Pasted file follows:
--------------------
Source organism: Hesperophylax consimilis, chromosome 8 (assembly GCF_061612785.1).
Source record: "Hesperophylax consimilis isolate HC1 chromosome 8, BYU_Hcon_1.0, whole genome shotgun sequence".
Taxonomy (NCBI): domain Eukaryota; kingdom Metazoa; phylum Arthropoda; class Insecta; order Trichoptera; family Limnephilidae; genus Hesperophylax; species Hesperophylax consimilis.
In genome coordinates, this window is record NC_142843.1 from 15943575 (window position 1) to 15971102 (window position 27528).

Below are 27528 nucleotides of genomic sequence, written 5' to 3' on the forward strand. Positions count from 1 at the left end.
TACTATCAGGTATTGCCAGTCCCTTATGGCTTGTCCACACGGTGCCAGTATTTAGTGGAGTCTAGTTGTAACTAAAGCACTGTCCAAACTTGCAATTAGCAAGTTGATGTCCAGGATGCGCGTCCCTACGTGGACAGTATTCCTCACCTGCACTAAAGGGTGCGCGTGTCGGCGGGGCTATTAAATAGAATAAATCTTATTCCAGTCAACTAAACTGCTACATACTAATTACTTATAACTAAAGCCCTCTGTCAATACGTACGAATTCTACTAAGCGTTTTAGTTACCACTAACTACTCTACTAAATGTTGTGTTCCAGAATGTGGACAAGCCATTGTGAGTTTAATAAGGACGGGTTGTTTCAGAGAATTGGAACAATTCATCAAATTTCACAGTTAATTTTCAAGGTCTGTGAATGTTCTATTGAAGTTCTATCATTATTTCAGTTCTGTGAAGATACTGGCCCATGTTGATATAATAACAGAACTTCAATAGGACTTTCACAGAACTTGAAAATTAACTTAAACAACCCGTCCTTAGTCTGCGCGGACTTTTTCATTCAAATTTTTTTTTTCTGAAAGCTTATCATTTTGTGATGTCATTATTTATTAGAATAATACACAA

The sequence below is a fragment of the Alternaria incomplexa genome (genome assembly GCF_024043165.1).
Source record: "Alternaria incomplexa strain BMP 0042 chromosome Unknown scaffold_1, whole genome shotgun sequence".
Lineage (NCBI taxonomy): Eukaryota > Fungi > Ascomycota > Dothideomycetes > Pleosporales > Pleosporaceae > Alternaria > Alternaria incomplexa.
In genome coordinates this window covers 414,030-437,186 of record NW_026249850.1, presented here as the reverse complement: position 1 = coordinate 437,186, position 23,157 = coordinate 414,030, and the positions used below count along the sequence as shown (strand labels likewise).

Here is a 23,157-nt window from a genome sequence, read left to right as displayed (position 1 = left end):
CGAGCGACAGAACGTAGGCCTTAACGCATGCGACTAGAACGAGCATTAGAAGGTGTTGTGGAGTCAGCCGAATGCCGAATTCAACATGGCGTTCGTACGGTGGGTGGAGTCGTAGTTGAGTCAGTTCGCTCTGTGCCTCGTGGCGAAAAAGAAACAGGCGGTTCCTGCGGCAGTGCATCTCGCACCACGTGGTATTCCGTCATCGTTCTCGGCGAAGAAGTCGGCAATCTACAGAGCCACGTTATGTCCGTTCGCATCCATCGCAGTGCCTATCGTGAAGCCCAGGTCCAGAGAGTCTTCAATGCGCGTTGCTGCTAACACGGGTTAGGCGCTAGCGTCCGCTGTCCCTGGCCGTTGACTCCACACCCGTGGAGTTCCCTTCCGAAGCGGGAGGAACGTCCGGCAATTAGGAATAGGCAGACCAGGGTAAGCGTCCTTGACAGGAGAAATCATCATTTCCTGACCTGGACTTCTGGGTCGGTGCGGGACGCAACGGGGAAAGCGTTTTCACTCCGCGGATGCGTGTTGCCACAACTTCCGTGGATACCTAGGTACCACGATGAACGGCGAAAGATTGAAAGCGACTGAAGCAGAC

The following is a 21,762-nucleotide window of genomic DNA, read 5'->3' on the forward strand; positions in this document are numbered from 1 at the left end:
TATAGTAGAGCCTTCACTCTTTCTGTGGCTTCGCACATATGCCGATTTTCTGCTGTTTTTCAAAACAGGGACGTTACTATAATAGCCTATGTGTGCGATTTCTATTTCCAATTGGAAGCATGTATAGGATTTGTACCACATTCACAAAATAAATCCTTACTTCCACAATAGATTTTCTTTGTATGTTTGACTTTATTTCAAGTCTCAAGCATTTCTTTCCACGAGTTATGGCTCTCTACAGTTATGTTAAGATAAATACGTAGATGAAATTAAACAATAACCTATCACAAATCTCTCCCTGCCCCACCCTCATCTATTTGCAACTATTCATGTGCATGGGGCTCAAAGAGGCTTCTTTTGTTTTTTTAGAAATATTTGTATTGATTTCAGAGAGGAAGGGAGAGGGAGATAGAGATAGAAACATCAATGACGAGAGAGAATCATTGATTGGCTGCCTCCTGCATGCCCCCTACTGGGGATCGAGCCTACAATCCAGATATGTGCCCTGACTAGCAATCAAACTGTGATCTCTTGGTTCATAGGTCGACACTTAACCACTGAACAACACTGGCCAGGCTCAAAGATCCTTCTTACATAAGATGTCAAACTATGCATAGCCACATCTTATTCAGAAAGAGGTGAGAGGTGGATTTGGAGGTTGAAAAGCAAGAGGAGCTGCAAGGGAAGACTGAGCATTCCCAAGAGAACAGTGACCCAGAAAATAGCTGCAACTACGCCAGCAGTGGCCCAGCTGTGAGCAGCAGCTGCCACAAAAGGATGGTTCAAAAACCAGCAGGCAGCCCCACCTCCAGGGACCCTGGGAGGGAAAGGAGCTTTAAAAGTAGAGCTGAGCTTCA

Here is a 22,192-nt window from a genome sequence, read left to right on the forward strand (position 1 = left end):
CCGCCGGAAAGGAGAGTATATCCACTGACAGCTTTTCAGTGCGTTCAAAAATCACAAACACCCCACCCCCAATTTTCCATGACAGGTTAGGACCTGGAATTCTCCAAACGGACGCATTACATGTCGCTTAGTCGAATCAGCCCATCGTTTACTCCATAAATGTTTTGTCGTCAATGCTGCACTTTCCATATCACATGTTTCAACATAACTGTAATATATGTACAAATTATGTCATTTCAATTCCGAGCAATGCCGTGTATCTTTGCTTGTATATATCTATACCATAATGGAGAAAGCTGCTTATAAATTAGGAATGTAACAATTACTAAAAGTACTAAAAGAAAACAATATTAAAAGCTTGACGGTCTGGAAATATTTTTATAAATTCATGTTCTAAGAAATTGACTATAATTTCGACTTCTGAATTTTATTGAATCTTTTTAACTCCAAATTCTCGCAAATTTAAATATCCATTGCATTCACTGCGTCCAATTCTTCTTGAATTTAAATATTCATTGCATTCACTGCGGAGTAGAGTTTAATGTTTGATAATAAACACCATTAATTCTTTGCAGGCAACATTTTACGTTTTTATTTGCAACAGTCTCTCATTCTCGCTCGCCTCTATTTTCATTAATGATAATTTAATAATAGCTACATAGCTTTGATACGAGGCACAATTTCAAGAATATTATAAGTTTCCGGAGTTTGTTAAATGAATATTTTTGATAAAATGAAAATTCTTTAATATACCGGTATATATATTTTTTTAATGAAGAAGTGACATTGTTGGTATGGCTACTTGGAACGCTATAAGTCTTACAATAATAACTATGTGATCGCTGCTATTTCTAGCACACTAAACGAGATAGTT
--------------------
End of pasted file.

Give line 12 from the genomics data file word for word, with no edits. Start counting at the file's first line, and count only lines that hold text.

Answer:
CGAGCGACAGAACGTAGGCCTTAACGCATGCGACTAGAACGAGCATTAGAAGGTGTTGTGGAGTCAGCCGAATGCCGAATTCAACATGGCGTTCGTACGGTGGGTGGAGTCGTAGTTGAGTCAGTTCGCTCTGTGCCTCGTGGCGAAAAAGAAACAGGCGGTTCCTGCGGCAGTGCATCTCGCACCACGTGGTATTCCGTCATCGTTCTCGGCGAAGAAGTCGGCAATCTACAGAGCCACGTTATGTCCGTTCGCATCCATCGCAGTGCCTATCGTGAAGCCCAGGTCCAGAGAGTCTTCAATGCGCGTTGCTGCTAACACGGGTTAGGCGCTAGCGTCCGCTGTCCCTGGCCGTTGACTCCACACCCGTGGAGTTCCCTTCCGAAGCGGGAGGAACGTCCGGCAATTAGGAATAGGCAGACCAGGGTAAGCGTCCTTGACAGGAGAAATCATCATTTCCTGACCTGGACTTCTGGGTCGGTGCGGGACGCAACGGGGAAAGCGTTTTCACTCCGCGGATGCGTGTTGCCACAACTTCCGTGGATACCTAGGTACCACGATGAACGGCGAAAGATTGAAAGCGACTGAAGCAGAC